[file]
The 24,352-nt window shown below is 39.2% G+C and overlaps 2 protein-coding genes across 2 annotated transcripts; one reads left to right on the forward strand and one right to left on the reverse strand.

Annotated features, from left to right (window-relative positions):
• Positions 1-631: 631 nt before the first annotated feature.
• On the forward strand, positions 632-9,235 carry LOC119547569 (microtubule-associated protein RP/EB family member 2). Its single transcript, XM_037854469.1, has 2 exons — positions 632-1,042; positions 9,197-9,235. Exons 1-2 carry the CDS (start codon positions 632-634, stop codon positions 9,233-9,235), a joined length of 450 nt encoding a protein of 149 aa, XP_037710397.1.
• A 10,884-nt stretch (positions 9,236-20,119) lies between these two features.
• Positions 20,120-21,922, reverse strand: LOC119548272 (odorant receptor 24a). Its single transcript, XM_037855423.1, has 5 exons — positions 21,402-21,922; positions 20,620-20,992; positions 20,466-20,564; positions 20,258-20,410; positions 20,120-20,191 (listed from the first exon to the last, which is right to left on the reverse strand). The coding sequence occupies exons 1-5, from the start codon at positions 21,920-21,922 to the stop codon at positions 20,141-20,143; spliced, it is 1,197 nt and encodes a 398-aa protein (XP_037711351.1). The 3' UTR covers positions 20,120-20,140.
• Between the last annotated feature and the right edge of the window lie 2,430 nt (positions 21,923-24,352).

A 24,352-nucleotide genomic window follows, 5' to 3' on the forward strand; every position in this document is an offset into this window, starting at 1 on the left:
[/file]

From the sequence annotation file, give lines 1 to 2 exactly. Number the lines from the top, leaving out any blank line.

The 24,352-nt window shown below is 39.2% G+C and overlaps 2 protein-coding genes across 2 annotated transcripts; one reads left to right on the forward strand and one right to left on the reverse strand.

Annotated features, from left to right (window-relative positions):